Dauwpop & using Rhapsody code in a library

Traveling Modelers also need vacation once and a while. So last week I had that! And enjoyed it at home. The only thing I did was visiting a Music Festival. But that was on walking distance from my home. It’s called “Dauwpop” which means “Dew Pop”, dew as the stuff that makes the grass wet in the morning and Pop after Popmusic.
It is called that way because in the Netherlands we have a tradition on Ascension Day: “Dauwtrappen”. That is to step on the morning dew. And that is what happens. On that day, mostly young people, go out very early and walk or ride bikes. They do that while taking drinks and stop regularly to drink something.

The festival also starts in the morning although not that early… My main reason for going was that M<Ali Jazz (from Faithless) would be there with a DJ session. But he cancelled last minute. Bad luck, but I still went there with my 2 sons and we had a great day.

A customer asked us a question via support this week. They wanted to use Rhapsody code in a library. The main code was made in Qt (pronounced “cute”) but they wanted to use Rhapsody for the control logic.

So the code must be compiled and then linked into a library.

That, unfortunately, is not it, some more must be done to get it working.

In the general Tab of a Rhapsody Component there are three selections, “Executable”, “Library” and “Other”. There is only one choice possible here. Both the OXF and the RXF use that to generate different code.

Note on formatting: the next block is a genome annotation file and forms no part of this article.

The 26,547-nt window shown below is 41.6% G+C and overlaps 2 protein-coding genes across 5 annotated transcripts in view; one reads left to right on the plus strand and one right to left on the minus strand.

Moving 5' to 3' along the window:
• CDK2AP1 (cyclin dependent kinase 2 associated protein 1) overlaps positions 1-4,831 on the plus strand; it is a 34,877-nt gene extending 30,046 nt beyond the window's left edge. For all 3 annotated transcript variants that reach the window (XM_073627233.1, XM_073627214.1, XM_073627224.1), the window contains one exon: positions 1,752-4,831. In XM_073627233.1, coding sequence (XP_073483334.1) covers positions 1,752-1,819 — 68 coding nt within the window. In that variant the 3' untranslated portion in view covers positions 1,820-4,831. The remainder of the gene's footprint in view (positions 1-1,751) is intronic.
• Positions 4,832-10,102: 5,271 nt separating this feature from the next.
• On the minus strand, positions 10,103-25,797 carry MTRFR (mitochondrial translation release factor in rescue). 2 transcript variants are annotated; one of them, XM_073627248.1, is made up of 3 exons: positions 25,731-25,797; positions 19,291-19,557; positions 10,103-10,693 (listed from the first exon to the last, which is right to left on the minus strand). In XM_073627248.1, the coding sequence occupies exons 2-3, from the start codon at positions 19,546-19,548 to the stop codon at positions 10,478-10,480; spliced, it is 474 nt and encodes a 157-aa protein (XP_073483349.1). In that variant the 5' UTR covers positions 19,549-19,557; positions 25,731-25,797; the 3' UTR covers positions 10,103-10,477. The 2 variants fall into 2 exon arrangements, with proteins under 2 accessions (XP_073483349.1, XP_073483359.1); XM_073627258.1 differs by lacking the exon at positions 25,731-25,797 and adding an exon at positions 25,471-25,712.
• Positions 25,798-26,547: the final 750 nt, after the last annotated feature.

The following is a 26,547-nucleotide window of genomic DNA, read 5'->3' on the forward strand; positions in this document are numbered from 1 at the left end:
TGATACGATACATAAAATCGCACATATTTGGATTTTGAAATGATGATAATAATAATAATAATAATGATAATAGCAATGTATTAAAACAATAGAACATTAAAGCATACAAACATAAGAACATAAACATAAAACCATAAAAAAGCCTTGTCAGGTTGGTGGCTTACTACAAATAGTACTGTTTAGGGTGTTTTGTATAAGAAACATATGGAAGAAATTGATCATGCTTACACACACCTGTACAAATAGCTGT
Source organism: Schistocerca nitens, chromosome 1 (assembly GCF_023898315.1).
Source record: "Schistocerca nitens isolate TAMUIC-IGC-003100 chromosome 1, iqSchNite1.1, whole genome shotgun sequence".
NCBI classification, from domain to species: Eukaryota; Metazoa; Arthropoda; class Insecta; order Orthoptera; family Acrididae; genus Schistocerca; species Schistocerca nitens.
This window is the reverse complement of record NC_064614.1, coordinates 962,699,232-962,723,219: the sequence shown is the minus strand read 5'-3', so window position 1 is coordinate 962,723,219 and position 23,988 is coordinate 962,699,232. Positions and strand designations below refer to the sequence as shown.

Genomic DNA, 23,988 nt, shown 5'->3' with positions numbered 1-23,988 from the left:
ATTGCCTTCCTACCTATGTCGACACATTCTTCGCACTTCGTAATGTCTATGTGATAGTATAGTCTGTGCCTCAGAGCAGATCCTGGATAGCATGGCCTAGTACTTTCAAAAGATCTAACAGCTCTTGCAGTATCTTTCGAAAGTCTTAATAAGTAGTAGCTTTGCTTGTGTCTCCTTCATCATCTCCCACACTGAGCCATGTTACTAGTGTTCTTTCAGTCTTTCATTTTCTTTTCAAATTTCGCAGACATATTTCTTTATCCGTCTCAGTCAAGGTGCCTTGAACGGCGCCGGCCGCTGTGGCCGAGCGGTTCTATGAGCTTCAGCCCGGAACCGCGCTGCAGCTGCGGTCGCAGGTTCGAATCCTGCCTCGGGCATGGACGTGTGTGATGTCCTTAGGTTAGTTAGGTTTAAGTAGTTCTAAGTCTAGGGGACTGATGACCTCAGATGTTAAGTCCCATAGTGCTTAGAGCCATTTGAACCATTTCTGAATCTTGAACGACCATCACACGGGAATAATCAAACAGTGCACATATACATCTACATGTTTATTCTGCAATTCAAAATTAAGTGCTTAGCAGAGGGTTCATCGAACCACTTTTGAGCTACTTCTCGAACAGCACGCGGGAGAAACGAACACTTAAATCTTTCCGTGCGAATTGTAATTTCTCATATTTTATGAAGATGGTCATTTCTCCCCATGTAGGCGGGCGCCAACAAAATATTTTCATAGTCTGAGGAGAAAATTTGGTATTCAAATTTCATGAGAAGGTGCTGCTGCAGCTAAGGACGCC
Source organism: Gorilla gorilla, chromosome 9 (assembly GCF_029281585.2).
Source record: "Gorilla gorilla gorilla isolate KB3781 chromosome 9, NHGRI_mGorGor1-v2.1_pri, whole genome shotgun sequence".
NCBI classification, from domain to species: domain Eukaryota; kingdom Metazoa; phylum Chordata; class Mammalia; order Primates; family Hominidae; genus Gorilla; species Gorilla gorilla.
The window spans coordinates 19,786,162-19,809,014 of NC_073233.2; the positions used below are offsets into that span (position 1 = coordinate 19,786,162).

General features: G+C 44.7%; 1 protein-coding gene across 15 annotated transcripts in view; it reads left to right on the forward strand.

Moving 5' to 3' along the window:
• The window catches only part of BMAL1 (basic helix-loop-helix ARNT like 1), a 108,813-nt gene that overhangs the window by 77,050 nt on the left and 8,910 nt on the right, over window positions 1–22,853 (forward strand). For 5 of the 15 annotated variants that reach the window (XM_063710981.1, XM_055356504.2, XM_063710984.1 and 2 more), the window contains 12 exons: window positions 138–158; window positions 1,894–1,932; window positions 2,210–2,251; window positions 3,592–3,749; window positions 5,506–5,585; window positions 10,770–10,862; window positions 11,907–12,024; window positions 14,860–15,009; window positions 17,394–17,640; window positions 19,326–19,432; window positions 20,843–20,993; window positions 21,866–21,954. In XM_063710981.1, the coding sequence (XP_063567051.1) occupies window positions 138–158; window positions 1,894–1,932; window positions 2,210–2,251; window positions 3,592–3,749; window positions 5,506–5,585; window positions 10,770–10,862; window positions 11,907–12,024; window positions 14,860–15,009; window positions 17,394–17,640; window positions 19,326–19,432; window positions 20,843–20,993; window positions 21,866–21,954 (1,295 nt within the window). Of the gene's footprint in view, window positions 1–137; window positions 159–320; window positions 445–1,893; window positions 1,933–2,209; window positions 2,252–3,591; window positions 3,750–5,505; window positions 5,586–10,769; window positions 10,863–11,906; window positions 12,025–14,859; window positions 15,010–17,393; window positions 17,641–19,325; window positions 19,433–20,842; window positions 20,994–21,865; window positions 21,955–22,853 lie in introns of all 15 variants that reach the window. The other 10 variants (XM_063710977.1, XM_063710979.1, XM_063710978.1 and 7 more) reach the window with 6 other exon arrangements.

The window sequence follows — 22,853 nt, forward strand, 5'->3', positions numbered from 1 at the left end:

When you only use non-active and non-reactive classes and initialize everything dynamically, you don’t have to do anything. You can then just include the correct .h files where you want to use Rhapsody generated classes. But if you do use static objects you have to call the InitRelations() function that is generated, And if you use state-charts and/or activity diagrams you have to initialize and start the framework.

When “Executable” is selected, Rhapsody will generate your main function (Or a function that is directly called by main, depending on the OS you use) In case of a “Library”, a function is generated to start the framework and to initialize the objects in your model. This is true for both RXF and OXF. (In some RXF Versions this was not totally implemented…. take the generated file for the EXE and use that for the LIB… that’ll work.)

The best way to learn how to do this is to start with a simple model first. Create 2 Components with <Name>_LIB and <Name>_EXE, select “Executable” and “Library” respectively and generate code. I always use beyond compare to compare two directories but there are enough other good working compare tools.

Then create 2 classes (“A” and “B”), connect them using an association, create a third class with a structure diagram to instantiate the other 2 (Don’t forget to create an instance of that class !!) now give them a small state-machine (or activity diagram) and make one of then active.

Again, generate code and see the differences. I made life simple for you…. I made the model and saved it (In Rhapsody 8.1.5, old but probably useable by everybody)

Happy Modeling with Rhapsody

Walter van der Heiden (wvdheiden@sodiuswillert.com)

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